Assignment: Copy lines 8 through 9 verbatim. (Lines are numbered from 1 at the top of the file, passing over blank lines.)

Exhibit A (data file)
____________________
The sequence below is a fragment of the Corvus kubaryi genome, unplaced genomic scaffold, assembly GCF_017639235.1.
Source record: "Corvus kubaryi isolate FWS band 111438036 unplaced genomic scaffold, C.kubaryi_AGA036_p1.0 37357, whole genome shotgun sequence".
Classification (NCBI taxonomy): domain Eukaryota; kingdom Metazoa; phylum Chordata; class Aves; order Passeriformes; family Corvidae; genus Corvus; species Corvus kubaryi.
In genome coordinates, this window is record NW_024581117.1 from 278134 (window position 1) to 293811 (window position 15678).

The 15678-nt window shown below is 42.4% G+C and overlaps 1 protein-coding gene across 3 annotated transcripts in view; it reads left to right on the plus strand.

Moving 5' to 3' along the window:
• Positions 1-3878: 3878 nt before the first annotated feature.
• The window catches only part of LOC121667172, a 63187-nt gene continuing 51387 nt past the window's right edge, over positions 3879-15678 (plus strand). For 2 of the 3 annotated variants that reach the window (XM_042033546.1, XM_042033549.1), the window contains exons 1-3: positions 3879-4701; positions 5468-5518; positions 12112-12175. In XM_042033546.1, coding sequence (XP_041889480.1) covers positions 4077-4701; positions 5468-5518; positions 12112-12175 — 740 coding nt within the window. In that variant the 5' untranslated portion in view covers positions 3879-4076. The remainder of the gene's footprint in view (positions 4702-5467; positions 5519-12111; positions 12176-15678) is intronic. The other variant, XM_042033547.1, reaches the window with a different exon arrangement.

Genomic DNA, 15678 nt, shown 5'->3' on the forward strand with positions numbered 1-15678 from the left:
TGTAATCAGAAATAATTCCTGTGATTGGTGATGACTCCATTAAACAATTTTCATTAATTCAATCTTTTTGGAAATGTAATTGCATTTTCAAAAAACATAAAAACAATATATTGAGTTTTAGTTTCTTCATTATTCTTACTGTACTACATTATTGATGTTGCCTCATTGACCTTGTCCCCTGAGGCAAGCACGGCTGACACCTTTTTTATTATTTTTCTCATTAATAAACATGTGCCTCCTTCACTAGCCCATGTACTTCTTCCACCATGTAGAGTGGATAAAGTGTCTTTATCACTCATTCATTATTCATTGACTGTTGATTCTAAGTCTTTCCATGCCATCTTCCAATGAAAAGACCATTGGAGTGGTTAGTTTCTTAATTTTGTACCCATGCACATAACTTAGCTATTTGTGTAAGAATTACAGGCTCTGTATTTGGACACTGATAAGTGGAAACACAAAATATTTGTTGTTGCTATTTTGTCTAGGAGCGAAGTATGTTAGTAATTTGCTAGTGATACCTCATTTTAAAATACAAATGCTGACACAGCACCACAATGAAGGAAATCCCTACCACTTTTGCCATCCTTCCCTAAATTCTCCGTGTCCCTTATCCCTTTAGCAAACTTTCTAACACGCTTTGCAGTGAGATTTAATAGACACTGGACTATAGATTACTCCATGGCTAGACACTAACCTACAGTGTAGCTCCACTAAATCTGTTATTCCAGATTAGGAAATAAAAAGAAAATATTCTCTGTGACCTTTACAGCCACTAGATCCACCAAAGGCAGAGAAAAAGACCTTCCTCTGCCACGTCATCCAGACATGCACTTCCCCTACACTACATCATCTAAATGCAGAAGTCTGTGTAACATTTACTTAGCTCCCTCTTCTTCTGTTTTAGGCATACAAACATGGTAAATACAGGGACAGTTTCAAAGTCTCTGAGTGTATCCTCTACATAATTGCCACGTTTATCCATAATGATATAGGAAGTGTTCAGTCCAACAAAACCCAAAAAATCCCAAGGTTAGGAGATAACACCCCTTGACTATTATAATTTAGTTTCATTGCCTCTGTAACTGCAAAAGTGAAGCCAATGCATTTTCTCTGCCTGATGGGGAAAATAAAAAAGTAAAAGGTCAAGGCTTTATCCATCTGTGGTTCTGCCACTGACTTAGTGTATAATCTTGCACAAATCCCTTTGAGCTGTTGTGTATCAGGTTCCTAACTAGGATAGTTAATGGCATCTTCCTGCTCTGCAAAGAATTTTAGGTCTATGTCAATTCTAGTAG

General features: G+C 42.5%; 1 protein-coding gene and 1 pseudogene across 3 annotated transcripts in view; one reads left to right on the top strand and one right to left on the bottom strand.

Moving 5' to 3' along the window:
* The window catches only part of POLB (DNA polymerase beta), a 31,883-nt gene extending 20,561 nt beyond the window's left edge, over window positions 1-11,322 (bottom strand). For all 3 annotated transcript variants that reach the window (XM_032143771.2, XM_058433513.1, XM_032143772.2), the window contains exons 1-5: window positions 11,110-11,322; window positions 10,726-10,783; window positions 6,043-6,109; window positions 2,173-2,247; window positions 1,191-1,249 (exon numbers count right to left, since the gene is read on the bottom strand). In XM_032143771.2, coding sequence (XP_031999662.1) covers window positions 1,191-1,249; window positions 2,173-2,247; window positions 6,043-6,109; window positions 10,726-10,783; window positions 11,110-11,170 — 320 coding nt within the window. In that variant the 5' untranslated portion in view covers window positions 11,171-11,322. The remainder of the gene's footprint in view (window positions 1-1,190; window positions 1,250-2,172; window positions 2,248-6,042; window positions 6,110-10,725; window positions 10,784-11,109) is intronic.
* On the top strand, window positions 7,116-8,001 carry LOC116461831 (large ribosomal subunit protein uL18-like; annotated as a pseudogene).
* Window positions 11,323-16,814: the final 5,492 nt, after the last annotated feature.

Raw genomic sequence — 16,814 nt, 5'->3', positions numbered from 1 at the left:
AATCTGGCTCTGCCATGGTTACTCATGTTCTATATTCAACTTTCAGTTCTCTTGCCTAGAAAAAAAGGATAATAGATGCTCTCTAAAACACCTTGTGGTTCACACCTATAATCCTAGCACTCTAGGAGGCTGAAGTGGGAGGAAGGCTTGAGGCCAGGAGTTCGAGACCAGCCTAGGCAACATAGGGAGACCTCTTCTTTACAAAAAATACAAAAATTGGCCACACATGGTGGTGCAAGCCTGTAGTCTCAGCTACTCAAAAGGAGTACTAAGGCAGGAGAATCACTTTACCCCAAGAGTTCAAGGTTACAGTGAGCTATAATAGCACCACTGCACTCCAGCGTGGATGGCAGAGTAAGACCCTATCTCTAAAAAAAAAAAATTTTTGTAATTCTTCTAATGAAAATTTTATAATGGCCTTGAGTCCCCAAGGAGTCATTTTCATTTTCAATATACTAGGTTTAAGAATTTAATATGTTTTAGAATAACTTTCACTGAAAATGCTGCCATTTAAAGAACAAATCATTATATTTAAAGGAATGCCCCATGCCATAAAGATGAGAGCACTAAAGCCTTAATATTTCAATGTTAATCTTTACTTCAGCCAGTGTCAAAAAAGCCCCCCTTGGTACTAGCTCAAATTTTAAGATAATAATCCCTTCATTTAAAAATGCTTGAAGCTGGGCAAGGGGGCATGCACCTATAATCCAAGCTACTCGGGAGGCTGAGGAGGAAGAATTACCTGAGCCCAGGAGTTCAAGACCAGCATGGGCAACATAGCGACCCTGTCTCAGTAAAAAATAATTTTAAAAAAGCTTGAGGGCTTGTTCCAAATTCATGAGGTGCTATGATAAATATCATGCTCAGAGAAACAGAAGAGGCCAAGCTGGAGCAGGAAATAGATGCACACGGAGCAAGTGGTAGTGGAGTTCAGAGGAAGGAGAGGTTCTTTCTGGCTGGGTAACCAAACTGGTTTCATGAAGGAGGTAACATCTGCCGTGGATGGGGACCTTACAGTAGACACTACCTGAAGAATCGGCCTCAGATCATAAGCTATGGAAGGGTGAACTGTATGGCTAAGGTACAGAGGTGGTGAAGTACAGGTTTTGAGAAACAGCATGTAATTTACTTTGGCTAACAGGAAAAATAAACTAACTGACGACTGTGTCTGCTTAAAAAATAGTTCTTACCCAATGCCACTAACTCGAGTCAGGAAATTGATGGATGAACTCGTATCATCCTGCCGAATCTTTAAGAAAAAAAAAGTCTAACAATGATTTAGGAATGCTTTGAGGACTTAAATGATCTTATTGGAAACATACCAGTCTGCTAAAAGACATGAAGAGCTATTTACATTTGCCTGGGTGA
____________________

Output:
• The window catches only part of LOC121667172, a 63187-nt gene continuing 51387 nt past the window's right edge, over positions 3879-15678 (plus strand). For 2 of the 3 annotated variants that reach the window (XM_042033546.1, XM_042033549.1), the window contains exons 1-3: positions 3879-4701; positions 5468-5518; positions 12112-12175. In XM_042033546.1, coding sequence (XP_041889480.1) covers positions 4077-4701; positions 5468-5518; positions 12112-12175 — 740 coding nt within the window. In that variant the 5' untranslated portion in view covers positions 3879-4076. The remainder of the gene's footprint in view (positions 4702-5467; positions 5519-12111; positions 12176-15678) is intronic. The other variant, XM_042033547.1, reaches the window with a different exon arrangement.

Genomic DNA, 15678 nt, shown 5'->3' on the forward strand with positions numbered 1-15678 from the left: